Ed Miliband speaks with David Cameron before listening to Angela Merkel's address to both Houses of Parliamen yesterday. Photograph: Getty Images.
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A Labour majority is far more likely than most think

Having failed to predict the hung parliament of 2010, commentators may now be making the reverse error by underestimating the chance of an overall Labour victory.

It is now rarely recalled how few predicted the hung parliament of 2010. Until just months or even weeks before the election, most pundits and commentators were forecasting a Conservative majority. A survey in April 2010 by the Independent on Sunday of eight polling company heads found that seven expected a Tory majority of between 10 and 50 seats, with just one (Ben Page of Ipsos-MORI) correctly predicting that they would fall short. 

Having failed to see the last hung parliament coming, the Westminster commentariat is determined not to repeat this error. This explains why talk of coalitions, and the stance Labour and the Tories should adopt towards the Lib Dems, has dominated conversation in the last fortnight. But after wrongly predicting a majority government in 2010, the press may now be making the reverse error: forecasting another hung parliament, rather than an overall Labour victory. 

With 15 months to go, Miliband's party continues to lead the Tories in the polls (as it has done for the last three years) by an average of five points. While the return of sustained economic growth has increased the Conservatives' lead on the economy and improved consumer confidence, it has not changed voting intentions in the way that many expected.

It is true that Labour's lead during this parliament has not been as large as those enjoyed by oppositions in the past (most notably Neil Kinnock's Labour). As former Downing Street strategist Andrew Cooper is fond of pointing out, no party in modern times has gone on to form a government without at least once achieving a vote share of 50 per cent (Labour's highest rating to date is 46%, achieved in a MORI poll in November 2012). But this iron rule ignores the fact that much past polling overestimated support for Labour by failing to account for the "shy Tory" factor (hence the 1992 polling disaster) and that in a four-party system, with UKIP consistently polling around 12 per cent, it is no longer possible to achieve leads of 20 points. But in the case of Labour at least, it remains entirely possible to achieve parliamentary majorities.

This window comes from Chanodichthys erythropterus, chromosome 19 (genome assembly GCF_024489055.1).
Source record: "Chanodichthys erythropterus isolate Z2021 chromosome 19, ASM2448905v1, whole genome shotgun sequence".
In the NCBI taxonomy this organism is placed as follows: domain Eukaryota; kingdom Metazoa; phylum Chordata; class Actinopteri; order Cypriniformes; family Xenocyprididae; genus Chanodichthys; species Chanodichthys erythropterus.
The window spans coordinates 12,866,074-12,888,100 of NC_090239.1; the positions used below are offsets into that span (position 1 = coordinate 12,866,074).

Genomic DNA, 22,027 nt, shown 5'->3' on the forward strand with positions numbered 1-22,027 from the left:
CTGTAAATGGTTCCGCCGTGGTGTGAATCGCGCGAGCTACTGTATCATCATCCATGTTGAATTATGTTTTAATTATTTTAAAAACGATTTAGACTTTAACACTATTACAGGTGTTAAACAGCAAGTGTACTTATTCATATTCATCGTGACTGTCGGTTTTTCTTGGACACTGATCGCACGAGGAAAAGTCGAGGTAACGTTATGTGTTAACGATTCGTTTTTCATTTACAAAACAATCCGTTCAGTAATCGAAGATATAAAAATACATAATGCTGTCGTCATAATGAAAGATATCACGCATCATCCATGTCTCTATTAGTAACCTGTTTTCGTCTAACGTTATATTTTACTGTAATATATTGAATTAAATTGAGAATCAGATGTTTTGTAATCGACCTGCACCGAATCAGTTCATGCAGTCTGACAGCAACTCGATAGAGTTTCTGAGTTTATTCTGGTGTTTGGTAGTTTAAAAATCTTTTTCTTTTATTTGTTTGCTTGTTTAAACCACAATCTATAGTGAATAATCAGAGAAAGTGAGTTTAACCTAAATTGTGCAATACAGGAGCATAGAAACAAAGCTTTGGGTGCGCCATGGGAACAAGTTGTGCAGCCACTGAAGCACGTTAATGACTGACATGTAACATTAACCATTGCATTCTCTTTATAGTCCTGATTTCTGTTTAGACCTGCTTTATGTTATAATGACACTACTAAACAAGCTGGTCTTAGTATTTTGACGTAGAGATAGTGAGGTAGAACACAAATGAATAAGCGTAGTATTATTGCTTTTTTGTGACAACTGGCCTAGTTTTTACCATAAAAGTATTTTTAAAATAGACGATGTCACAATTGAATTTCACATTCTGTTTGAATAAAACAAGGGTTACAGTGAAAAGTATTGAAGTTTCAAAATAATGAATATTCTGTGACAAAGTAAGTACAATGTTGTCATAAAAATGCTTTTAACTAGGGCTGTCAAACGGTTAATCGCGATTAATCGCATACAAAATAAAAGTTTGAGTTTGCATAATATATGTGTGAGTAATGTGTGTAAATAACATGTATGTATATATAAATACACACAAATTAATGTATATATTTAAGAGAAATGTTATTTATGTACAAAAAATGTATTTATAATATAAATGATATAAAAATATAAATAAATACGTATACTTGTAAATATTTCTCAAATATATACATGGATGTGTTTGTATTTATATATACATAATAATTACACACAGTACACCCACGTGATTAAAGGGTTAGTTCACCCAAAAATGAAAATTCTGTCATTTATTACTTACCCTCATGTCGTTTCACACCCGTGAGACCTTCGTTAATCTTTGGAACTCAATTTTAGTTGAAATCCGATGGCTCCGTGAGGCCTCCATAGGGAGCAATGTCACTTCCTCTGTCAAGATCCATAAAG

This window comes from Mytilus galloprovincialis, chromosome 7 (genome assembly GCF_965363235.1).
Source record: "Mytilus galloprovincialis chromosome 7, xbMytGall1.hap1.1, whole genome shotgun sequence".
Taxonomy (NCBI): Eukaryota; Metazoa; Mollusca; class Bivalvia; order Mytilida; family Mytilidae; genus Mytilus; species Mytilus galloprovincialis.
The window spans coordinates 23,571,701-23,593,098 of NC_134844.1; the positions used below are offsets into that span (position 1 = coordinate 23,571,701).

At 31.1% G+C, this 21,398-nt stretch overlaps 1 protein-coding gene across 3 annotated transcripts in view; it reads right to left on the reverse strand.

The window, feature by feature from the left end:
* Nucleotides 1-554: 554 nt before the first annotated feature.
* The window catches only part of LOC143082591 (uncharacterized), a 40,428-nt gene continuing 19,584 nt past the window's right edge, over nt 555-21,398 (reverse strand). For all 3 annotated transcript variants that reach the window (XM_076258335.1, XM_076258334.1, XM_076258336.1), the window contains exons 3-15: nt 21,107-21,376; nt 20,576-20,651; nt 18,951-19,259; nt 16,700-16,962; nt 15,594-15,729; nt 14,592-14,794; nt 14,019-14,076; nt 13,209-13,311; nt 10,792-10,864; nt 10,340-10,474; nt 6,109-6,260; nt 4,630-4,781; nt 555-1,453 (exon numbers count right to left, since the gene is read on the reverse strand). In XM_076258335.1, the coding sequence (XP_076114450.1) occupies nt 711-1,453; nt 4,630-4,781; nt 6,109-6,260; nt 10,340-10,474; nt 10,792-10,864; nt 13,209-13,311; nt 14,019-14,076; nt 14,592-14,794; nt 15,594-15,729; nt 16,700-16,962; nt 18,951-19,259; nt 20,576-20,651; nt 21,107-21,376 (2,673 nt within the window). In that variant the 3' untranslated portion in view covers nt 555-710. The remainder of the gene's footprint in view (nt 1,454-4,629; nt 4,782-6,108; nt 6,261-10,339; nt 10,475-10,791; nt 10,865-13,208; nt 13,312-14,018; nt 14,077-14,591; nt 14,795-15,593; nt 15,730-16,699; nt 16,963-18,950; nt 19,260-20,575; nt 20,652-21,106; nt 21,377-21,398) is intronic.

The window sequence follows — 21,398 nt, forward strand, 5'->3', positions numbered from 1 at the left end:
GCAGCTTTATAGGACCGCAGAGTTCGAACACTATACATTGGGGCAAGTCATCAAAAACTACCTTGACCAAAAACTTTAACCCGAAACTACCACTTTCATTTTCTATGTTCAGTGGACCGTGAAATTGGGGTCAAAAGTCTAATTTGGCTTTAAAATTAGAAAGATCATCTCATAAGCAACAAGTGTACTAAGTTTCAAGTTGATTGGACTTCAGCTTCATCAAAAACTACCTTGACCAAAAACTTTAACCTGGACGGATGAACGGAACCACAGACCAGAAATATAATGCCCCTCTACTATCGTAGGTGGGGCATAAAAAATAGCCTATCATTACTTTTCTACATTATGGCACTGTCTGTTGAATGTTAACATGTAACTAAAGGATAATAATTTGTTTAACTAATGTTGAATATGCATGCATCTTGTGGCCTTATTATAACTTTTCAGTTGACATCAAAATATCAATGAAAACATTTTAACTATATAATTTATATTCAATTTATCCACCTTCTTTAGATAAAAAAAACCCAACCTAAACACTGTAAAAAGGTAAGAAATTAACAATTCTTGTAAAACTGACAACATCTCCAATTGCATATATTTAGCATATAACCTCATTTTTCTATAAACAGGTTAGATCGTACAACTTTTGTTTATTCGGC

As too few remember, when Tony Blair won a third term in 2005 he did so with just 35 per cent of the vote, the lowest share of any winning party in British electoral history. With the boundaries unchanged, Labour could, as one senior strategist told me last year, conceivably win a majority with as little as 34 per cent. In 2005, the party won a majority of 66 seats with a lead of three points but in 2010 the Tories fell 20 short with a lead of seven. This apparent bias has less to do with the unreformed constituency boundaries than it does with the fact that Labour's vote is far better distributed than the Tories' and that it benefits disproportionately from tactical voting. 

Uniform swing calculations can, of course, be an unreliable guide to election outcomes since they don't take into account factors such as the incumbency bonus and above-average swings in marginal seats. Had there been a uniform swing in 2010, the Conservatives would have won 14 fewer seats, Labour eight more and the Lib Dems five more. But even if, as seems likely, the Tories perform disproportionately well in their existing seats, Miliband has a significant chance of retaining the lead he needs for a majority. Crucially for Labour, polling by Lord Ashcroft suggests that it is winning an above-average swing in its target seats.